We did eat for breakfast and lunches, our smoked fishes we got from Charlie’s Smoke House, on Gill’s Rock, just about at land’s end. Go for the aroma. Go for the affordability. Go for all of it. Charlie’s smokes whitefish from local waters, chubs caught near Milwaukee, lake trout from Superior, farm raised Atlantic salmon and wild Pacific salmon. We got one of each. Needless to say, it was all good. We could contrast it to Bearcat’s, a smoke fish shop along the river in Algoma because the Fish Creek General Store, where we picked up lunch on the way home sold Bearcat’s fish. We sampled whitefish and whitefish-cream cheese spread. Bearcat’s whitefish was much saltier, intense, but not really in a bad way, the spread ideal. We hear Bearcat has some great pickled fish, and hopefully next time we pass Bearcat’s store, it will still be opened. Except for those cold meals, we were getting fat on restaurant food.
We tried the Swedish pancakes at Al Johnson’s in Sister Bay, no goats on the roof at 7 AM. Better cooked pancakes than those we had a day earlier on the Island, slightly less good lingonberries and still no local syrup. Lousy meatballs though, gummy and excessively salty after the cardamom taste wisps off. I’m convinced I’d get fat next time at the Sunset Resort on Washington Island that offers, for breakfast, Icelandic pancakes and something called barkram pankaka (which produced zero hits on Google).
If you take the obvious turn-off to 42 at Manitowoc (and most people seemed to skip this for highway all the way up towards Green Bay), you will quickly find yourself at the Penguin Drive-In (a real car-hoppin’ drive-in by the way), home of the ½ pound “Big Penny” burger. I skipped the burger for the local brat. Seems Manitowacans compete with Sheboygan over bratwursts the way certain towns in Southern France battle over cassoulet recipes. In Manitowoc, you eat the Cher-Made brat, a brat with a strong dose of nutmeg. Alas, as noted, I failed to make the direct comparison between brats made in Sheboygan and brats made in Manitowoc. At Penguin, I did get a taste of Ms. VI’s small penny burger. But people get fat in Wisconsin because with their brats and penny’s they eat a side of fried cheese curds (yes quite good). And frozen custard, we sampled two cups of Penguin’s custard, not the best I’ve had in Wisconsin, but is that like saying Veuve Clicot was not the best in Epernay.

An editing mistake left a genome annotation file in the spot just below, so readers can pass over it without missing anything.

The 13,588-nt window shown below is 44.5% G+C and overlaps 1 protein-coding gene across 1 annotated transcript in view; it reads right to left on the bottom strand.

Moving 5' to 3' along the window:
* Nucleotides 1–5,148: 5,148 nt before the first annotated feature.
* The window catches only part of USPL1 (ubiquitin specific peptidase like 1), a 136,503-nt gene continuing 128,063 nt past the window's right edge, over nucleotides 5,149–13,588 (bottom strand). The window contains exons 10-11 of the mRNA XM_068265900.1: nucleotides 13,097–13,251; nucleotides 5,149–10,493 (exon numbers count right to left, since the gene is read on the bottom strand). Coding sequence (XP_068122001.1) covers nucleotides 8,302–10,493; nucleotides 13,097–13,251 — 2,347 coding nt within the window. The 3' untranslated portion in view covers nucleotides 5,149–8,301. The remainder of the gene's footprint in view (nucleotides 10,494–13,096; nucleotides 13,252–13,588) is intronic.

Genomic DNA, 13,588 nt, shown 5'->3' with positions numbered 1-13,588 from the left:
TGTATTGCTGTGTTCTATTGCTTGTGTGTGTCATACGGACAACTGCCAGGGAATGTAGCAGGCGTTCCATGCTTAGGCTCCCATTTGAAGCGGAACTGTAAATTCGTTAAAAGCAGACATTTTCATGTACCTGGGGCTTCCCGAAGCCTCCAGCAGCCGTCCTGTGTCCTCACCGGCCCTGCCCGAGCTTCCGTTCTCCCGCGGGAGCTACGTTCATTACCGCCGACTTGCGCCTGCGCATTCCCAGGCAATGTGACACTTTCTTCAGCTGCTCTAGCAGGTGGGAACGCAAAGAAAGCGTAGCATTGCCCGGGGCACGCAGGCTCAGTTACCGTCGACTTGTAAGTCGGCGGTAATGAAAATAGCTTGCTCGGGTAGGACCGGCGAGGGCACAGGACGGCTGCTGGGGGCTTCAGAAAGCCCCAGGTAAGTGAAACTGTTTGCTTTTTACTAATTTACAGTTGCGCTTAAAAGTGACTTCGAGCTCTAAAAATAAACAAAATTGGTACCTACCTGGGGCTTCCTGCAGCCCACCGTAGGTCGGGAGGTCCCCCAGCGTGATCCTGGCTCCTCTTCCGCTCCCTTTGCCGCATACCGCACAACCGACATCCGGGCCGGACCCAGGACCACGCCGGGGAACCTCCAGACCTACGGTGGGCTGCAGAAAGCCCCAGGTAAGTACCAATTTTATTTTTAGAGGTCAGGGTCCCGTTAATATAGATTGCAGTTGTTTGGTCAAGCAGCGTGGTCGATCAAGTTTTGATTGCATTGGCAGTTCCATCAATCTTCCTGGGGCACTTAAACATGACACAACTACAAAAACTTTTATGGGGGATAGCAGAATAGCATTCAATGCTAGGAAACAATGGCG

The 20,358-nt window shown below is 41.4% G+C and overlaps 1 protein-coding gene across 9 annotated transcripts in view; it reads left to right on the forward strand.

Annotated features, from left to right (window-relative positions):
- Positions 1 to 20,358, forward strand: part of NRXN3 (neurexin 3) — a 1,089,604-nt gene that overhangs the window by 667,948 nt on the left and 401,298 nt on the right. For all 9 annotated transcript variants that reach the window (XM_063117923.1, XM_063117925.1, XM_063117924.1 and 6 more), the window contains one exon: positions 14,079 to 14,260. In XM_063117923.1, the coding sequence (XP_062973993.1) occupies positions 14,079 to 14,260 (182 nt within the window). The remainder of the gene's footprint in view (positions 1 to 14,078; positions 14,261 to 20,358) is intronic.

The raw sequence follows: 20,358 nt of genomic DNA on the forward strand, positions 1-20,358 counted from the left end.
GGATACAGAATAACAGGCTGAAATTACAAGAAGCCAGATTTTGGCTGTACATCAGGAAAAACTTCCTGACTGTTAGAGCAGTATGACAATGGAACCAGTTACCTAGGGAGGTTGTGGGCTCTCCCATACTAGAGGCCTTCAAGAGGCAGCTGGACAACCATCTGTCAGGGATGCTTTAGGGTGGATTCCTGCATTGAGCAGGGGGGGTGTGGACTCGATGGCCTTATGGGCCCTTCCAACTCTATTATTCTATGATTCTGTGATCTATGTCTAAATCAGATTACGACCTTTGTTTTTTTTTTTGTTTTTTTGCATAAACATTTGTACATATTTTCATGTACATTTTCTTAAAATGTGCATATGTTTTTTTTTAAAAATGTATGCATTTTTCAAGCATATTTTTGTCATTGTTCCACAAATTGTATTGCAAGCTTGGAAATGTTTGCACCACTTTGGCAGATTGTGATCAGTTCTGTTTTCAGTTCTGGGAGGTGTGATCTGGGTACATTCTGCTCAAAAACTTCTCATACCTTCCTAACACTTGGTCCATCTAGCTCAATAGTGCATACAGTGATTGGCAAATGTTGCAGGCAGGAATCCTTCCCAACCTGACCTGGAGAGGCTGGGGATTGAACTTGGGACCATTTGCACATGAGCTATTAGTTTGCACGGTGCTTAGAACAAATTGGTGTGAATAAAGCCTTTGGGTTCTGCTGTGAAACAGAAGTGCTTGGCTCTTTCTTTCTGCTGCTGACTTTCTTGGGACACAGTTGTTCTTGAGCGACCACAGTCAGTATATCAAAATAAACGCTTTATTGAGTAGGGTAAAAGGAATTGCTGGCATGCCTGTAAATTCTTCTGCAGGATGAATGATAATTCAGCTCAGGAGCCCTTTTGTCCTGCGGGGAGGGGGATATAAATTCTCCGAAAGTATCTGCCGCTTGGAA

A mistake. If one is in Manitowoc Wisconsin, valuable stomach space should be reserved for Beernsten’s. In a mildly thriving downtown Manitowoc, just north of the river, stands the ancient Beernsten’s candy shop. Even if the high ceiling is covered in acoustic tiles instead of tin, the place remains classic. The booths are walnut and the walls are paneled with the same. The lights seem to glow with museum quality yellow. We were too full to try any of the sundaes and sodas elaborately described in the “Sundae News”, but we did buy some candies. Did I mention that we skipped the ice cream at Beernsten’s because we custarded at Penguin? Well, we fudged at Cook’s Corner, world’s largest cookware store, so they say, located in downtown Manitowoc, and also home to some pretty good fudge.
You get fat in Wisconsin because there is some pretty good fudge. Of course no one is forcing you to eat fudge in Wisconsin. But it seems that people vacation in Wisconsin simply to have the excuse to eat fudge. And we were helpless to resist the call of thousands of candy shops along 42. In Fish Creek I thought I put my foot down. No more candy for us. Until we saw the charming Sister Sweets that stood in obvious contrast to the corporate Door County Confectionary (and I use corporate somewhat loosely). Just a look, no? A taste. More fudge, more caramels, some home made bars with chocolate and raisins and nuts, some almond toffee added to our collection.
To be continued, in which we learn that your fish don’t have to be fried to get you fat in Wisconsin.
Except for Annabel’s in Sheboygan (which you will have no need to try), everything mentioned above, not on the penisula, that is not on Washington Island, is on or right off of Highway 42 in Wisconsin. For the stuff on Washington Island, well, if you go there, you should easily be able to find anything mentioned. Oh, and Blaus is easy to find too. Get off of I-43 at the Port Washington/Saukville exit. Go west just a bit, and it will be there on your left.